In which I was instructed into the secret ways of the Minervals, High Priestesses of the Illuminati.
The Minervals are a clan of badass ladygeos (and ladyphysicist) who do luminescence research (Illuminati, luminescence… get it? hehehe). They hosted a shortcourse this year and my only complaint is that I wish I had taken this course years ago.
If you’re a graduate student like myself, one of the things your committee might ding you for is using blackbox science. Basically, you should understand how and why a particular technique works rather than just relying on a machine or a lab to spit out an answer. I have basic, working knowledge of how OSL works, but decided a crash course in the technique would help keep my committee happy (which may or may not be a huge part of your ‘job’ as a PhD student). Plus, I love knowing things. That sounds silly, but I genuinely love knowing how things work and why things work, and thinking about how things connect or how we can use some knowledge to generate other knowledge. I’m just a deeply nosey human being.
Rather than give away all the Illuminati secrets, I’ll give you a little taster of the things I learned. And let me just say that the course instructors are High Priestesses of these dark arts for a reason. Their explanations of the technique and the science behind it were thorough but so accessible. I struggle with physics and chemistry, but never felt lost.
Things I already knew:
- You use pipes to collect samples, that way the sediment is not exposed to light. Basically, OSL measures the amount of time since a grain of quartz or potassium feldspar last saw the Sun. So if your sample gets exposed to sunlight or other light while you’re collecting it, you’ve just reset the clock, so to speak. Rather than your sample being buried 2,000 years ago, you’ll find out that it definitely saw the Sun last Tuesday.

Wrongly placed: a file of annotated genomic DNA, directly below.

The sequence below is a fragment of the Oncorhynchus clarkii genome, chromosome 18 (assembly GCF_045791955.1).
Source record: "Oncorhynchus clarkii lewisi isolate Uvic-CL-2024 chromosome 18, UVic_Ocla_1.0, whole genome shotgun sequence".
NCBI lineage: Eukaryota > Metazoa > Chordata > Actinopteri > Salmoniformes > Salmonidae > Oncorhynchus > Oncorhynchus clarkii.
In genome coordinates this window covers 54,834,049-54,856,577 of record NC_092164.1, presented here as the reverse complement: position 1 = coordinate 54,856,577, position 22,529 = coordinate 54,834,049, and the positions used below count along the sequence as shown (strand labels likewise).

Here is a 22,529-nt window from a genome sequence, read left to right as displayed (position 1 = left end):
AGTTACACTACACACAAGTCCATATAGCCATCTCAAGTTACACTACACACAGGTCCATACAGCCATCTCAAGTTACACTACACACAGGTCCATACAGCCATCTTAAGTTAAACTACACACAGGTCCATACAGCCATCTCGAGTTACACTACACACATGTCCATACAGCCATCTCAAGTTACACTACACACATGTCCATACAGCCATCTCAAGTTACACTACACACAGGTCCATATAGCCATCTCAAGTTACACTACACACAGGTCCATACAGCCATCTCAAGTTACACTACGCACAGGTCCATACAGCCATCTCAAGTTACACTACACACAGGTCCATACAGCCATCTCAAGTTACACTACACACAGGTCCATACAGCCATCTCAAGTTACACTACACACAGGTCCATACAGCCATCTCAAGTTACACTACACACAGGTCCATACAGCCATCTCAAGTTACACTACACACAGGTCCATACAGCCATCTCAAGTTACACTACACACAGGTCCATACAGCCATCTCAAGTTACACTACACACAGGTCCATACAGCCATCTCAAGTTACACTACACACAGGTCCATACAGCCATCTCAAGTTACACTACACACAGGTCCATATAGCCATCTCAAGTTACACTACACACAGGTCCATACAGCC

- OSL is tricky and high error compared to other techniques like radiocarbon dating, but is really useful for dating things without any organic matter. In my case, there’s not much charcoal in Central Plains sediment, so radiocarbon dating can be problematic.
Things I Didn’t Know or Hadn’t Thought About
- This science actually uses real cloaks of darkness.
If your sediment or sample isn’t a pipe-able sample (e.g., it’s a big slab of rock or is just a little handful of sediment stuck between roof fall in a cave), you can go out under cover of darkness and collect the sample that way.
If you are not yet powerful enough to summon natural darkness at your will, you can manufacture some darkness via black plastic tarps, blankets, quilts, and blackout curtains sewn into an *actual cloak*. You may also need to just about bury yourself to collect certain samples. I’ve done some silly looking things for science, but cover of darkness sampling has me easily beat.
- Back at the lab, the darkness continues.
I knew samples had to be kept in the dark else they would reset, but I didn’t think about the fact that the lab would have to be dark while they were being processed. This means samples are being sorted, chemically etched with HCl and other acids, etc. in labs that look like photography dark rooms. I’ve spent years joking about how dark the labs on tv shows (e.g., Bones, CSI, NCIS) are, but I stand corrected. Maybe they had some OSL samples in there.
- OSL is accurate but not super precise.
I knew the error bars for OSL samples were typically pretty big, but I didn’t know why. You get one shot at reading the signal stored in a grain, but you then have to do tons of measurements to understand what that signal means. That takes time. Additionally, there are tons of factors that influence how you translate the signal to an age. The moisture content of the sediment, including changes in moisture content over time, the sediment in a 30 cm sphere around the grain, the grains immediately around the grain you’re analyzing, how the grain was transported to its burial spot, where in the water column or mass movement that particular grain traveled… essentially, there are so many variables that it is virtually impossible to get below 5% error. Really crazy!
- It’s not all just OSL.